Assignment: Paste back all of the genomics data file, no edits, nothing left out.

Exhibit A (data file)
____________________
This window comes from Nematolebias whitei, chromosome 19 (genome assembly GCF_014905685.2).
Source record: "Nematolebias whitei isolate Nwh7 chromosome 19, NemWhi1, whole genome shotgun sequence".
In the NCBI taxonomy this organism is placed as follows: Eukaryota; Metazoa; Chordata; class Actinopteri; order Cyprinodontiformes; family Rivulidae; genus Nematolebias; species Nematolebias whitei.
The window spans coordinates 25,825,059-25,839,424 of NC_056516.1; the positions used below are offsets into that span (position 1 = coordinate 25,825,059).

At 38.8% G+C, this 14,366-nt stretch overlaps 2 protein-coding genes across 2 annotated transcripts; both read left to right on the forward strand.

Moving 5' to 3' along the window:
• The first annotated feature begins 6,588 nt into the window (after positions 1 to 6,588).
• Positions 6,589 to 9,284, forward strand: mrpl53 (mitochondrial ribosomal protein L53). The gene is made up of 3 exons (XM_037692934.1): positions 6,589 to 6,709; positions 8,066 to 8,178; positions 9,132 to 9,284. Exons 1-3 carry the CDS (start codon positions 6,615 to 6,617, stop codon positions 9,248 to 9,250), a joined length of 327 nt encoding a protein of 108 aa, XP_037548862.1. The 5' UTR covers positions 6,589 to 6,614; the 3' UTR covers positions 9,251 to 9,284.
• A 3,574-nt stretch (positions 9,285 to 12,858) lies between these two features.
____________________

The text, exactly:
This window comes from Nematolebias whitei, chromosome 19 (genome assembly GCF_014905685.2).
Source record: "Nematolebias whitei isolate Nwh7 chromosome 19, NemWhi1, whole genome shotgun sequence".
In the NCBI taxonomy this organism is placed as follows: Eukaryota; Metazoa; Chordata; class Actinopteri; order Cyprinodontiformes; family Rivulidae; genus Nematolebias; species Nematolebias whitei.
The window spans coordinates 25,825,059-25,839,424 of NC_056516.1; the positions used below are offsets into that span (position 1 = coordinate 25,825,059).

At 38.8% G+C, this 14,366-nt stretch overlaps 2 protein-coding genes across 2 annotated transcripts; both read left to right on the forward strand.

Moving 5' to 3' along the window:
• The first annotated feature begins 6,588 nt into the window (after positions 1 to 6,588).
• Positions 6,589 to 9,284, forward strand: mrpl53 (mitochondrial ribosomal protein L53). The gene is made up of 3 exons (XM_037692934.1): positions 6,589 to 6,709; positions 8,066 to 8,178; positions 9,132 to 9,284. Exons 1-3 carry the CDS (start codon positions 6,615 to 6,617, stop codon positions 9,248 to 9,250), a joined length of 327 nt encoding a protein of 108 aa, XP_037548862.1. The 5' UTR covers positions 6,589 to 6,614; the 3' UTR covers positions 9,251 to 9,284.
• A 3,574-nt stretch (positions 9,285 to 12,858) lies between these two features.